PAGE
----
July 14, 2024

Birth control pills today have been designed to contain much lower doses of synthetic hormones than they did in the 1960s when ‘The PILL’ (with 50 micrograms of estrogen) first came on the market. The reason for this is to reduce the side effects of hormonal contraceptives. “That still didn’t help me much,” you may be saying, but here’s some information on low-dose birth control pills that can help you have a productive discussion (no pun intended!) with your doctor if you’re not happy with your current morning after pill It’s worth trying and error with different types of pills, keeping in mind that oral contraceptives are still not the perfect birth control method for everyone. If you’re taking the ‘right birth control pill’ that suits your body, you should feel exactly the same as normal, if not a little better.

Some women cannot tolerate the estrogen in low combined pills, so progestin-only pills are prescribed. Estrogen seemed to be the main culprit for side effects, so “low-dose birth control pills” were developed to minimize them. Pills containing 0.02 mg to 0.035 mg of estrogen are classified as “low dose” pills.

Here are some brands of “low dose” birth control pills:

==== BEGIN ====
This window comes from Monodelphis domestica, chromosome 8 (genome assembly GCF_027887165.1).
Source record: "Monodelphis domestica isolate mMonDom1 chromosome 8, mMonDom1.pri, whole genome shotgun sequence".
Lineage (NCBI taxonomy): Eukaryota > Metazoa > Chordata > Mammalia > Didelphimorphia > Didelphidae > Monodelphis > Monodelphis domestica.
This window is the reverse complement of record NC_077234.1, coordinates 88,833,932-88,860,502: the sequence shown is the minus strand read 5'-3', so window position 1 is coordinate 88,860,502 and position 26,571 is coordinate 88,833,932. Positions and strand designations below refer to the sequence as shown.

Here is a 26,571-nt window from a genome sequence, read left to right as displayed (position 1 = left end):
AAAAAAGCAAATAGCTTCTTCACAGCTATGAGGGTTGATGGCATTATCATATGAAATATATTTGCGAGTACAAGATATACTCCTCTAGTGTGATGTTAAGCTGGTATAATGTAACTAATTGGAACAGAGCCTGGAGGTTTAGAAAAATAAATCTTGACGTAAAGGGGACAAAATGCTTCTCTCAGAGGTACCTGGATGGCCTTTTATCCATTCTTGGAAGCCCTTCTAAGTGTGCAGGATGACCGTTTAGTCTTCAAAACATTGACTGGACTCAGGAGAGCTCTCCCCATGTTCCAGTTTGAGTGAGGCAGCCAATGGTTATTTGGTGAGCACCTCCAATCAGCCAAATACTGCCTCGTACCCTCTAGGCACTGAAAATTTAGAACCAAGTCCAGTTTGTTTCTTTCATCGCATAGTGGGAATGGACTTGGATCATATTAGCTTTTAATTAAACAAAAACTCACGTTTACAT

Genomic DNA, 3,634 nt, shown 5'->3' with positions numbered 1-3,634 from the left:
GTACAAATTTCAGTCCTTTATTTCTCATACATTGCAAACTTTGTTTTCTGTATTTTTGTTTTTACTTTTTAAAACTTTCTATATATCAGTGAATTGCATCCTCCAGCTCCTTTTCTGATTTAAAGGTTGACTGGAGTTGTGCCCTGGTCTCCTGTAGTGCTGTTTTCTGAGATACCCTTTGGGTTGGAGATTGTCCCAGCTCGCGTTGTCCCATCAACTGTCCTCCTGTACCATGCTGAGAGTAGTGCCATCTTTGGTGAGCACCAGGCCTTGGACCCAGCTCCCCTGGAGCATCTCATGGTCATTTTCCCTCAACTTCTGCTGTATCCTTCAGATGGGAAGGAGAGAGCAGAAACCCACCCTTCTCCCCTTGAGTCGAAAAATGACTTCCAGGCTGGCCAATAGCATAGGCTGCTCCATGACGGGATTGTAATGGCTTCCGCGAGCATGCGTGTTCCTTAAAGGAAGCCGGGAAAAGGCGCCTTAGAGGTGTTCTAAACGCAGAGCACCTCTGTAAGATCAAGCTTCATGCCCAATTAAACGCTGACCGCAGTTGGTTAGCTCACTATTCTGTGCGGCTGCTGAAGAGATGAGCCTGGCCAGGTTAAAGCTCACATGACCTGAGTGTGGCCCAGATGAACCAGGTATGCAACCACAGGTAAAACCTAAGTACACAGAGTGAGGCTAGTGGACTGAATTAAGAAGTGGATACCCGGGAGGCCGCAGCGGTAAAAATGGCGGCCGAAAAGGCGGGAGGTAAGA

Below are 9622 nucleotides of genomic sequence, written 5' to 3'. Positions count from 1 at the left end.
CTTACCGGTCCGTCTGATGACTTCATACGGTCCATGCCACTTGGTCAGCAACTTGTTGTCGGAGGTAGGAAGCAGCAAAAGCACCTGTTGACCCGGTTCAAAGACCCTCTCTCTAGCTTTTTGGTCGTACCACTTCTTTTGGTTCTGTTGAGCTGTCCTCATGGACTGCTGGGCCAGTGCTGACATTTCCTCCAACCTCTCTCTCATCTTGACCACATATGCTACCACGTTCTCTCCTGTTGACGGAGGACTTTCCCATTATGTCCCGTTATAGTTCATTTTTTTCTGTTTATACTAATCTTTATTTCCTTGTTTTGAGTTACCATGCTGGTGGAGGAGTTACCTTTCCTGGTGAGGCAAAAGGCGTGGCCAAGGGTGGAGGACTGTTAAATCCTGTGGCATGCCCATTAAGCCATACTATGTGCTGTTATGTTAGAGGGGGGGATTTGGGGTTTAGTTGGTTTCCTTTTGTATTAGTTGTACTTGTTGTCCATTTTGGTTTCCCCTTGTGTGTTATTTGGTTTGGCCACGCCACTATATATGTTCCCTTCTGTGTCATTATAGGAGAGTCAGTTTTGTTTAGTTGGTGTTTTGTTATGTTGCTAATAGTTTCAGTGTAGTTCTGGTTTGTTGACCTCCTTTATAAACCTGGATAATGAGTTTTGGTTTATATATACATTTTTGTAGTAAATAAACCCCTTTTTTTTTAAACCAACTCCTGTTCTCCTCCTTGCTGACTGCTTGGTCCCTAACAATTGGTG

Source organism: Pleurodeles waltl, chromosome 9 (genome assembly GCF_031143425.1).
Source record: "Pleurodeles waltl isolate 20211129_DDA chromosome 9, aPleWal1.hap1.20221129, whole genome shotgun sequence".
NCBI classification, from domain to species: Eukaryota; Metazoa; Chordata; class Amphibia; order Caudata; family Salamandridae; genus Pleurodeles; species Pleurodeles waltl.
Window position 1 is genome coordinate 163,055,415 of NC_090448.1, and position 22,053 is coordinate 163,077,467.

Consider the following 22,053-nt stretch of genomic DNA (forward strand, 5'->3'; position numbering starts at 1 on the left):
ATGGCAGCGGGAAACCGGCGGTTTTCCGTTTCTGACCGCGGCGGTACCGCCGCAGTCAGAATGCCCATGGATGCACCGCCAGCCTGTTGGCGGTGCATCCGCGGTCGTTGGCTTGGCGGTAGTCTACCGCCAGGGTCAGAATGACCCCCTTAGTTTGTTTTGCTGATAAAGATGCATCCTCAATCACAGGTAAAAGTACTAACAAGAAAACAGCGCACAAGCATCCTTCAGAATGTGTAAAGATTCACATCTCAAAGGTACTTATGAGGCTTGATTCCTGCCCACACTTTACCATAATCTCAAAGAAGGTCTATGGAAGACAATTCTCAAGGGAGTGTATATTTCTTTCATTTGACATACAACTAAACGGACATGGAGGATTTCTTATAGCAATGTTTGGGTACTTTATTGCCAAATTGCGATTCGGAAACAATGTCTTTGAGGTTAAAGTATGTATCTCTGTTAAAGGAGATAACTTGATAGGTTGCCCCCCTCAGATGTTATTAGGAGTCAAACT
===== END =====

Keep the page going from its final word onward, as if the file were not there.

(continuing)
LoOvral contains 0.03 mg ethinyl estradiol and 0.3 mg nogestrel

Nordette contains 0.03 mg ethinyl estradiol and 0.15 mg levognogestrel.

Ortho-Cept (Reclipsen, Solia) contains 0.03 mg ethinyl estradiol and 0.15 mg desogestrel

Desogen contains 0.03 mg ethinyl estradiol and 0.15 mg desogestrel.

Levlen21 contains 0.03 mg of ethinyl estradiol and 0.15 mg of levonorgestrel

Seasonale/Seasonique contains 0.03 mg ethinylestradiol and 0.15 mg levonorgestrel

YASMIN and YAZ are two other low-dose birth control pills that contain 0.03 mg and 0.02 mg respectively of estrogen, but have a different type of progestogen than the other pills called drospirenone (3.0 mg). Yasmin may not be right for you if you also take other over-the-counter pain relievers, potassium-sparing diuretics, potassium supplements, or specific medications, so you MUST discuss this with a doctor first.